The federal government may have to pay billions of dollars in emergency care claims to veterans following a federal court ruling last week.
The U.S. Court of Appeals ruled that the Department of Veterans Affairs improperly denied reimbursements for such care received at non-VA facilities. The ruling for Veterans Claims said federal law mandated the VA to pay the emergency medical expenses if they are not covered by private insurance.
Three years ago this same panel of U.S. court of veterans appeals judges ordered the VA to follow the law and pay emergency care bills for vets who had other insurance and went to non-VA hospitals. But, the VA never started paying.
“Three years. Nothing’s happened,” said Judge William S. Greenberg of the U.S. Court of Appeals for Veterans Claims.
Since the case was ruled a class action, the National Veterans Legal Services Program, which helped represent plaintiffs, said any affected veteran must be reimbursed.
It said based on the VA’s past estimates, the decision could cost the department $1.8 billion to $6.5 billion in reimbursements to hundreds of thousands of veterans with claims filed or pending from 2016 through 2025. It is unknown just how many veterans in Ohio may be impacted but the military has a large presence in the the Dayton region.
Wright-Patterson Air Force Base is the largest single-site employer in Ohio, employing more than 30,000 civilian and military personnel with an estimated economic impact of more than $15.54 billion. Ohio is also home to more than 864,000 veterans, according to the U.S. Census Bureau.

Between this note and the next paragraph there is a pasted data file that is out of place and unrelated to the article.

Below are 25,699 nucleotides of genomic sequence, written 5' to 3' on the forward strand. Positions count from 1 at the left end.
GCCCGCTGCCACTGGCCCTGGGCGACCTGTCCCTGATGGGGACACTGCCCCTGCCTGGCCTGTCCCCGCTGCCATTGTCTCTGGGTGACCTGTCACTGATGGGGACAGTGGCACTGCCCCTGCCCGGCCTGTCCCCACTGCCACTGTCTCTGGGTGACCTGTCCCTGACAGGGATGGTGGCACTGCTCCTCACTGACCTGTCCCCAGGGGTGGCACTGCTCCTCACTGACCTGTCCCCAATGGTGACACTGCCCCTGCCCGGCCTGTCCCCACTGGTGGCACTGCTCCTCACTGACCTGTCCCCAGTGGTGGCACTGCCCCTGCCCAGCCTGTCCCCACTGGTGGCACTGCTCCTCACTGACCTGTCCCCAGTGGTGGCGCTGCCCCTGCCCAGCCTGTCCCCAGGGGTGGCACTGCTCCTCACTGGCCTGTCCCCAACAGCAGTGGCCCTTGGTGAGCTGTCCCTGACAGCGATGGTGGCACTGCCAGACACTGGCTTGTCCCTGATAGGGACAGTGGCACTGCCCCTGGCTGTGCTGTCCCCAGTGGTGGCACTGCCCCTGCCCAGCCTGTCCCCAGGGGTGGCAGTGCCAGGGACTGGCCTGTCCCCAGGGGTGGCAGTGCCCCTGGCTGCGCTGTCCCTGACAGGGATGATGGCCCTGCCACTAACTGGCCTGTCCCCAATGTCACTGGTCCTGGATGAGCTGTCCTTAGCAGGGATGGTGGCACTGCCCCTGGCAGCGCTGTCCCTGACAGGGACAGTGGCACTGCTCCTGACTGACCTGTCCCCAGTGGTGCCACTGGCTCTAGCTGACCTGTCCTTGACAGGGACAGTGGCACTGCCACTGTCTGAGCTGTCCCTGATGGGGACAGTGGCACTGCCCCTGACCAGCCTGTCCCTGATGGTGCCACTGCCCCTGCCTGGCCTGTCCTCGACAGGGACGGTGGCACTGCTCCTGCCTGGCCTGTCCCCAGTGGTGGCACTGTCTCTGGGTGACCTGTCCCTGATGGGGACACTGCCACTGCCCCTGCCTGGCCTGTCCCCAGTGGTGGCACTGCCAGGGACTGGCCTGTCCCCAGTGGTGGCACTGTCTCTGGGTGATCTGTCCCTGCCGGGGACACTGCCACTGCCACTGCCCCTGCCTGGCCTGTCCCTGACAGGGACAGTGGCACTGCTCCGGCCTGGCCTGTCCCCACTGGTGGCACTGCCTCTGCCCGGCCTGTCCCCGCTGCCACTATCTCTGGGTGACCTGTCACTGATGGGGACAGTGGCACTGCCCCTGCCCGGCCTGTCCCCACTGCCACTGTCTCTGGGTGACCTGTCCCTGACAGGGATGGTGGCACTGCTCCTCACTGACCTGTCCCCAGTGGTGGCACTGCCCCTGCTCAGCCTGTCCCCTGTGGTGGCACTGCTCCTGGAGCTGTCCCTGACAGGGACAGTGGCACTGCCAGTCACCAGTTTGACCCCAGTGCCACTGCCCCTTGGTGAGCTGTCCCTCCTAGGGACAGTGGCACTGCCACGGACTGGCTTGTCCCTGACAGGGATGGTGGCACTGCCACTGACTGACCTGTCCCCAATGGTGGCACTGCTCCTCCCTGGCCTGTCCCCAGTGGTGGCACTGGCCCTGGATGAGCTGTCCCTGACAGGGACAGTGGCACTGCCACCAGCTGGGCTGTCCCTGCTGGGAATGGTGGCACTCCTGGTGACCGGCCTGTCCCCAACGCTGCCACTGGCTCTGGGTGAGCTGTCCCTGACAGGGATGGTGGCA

Richard Staab, an 86-year -old Minnesota veteran was one of those vets. He was left to pay bills totaling almost $48,000 for heart attack and stroke care he received at a non-VA hospital.
“You enlist with us. You get to have all health care taken care of. And this, and that,” Staab said. “That was the big thing back then.”
The VA has until Oct. 24 to submit a plan to judges on how it wil pay back veterans.
The case stemmed in part from a reimbursement sought by Coast Guard veteran Amanda Wolfe, who had a bout of appendicitis in September 2016 and sought care at a nearby civilian hospital because the nearest VA hospital was three hours away.
She filed a claim for $2,558.54 of the $22,348.25 bill, representing the amount not covered by her employer-sponsored health insurance. The VA denied the claim, saying that amount was for co-payments, coinsurance and deductibles that it was not required to pay.
The court, in its ruling Monday, disagreed. It said the VA must reimburse veterans for out-of-pocket emergency medical bills not covered by private insurance, other than co-payments.
The VA said Wednesday it was aware of the decision and reviewing it. It was the second time the VA had been overruled on its interpretation of how veterans should be reimbursed on emergency claims, the first being in 2015.
“The court’s decision rights a terrible injustice and its order ensures that veterans who were unjustly denied reimbursement for critical emergency treatment at non-VA facilities will finally be reimbursed,” said NVLSP Executive Director Bart Stichman.
The Associated Press contributed to this story.
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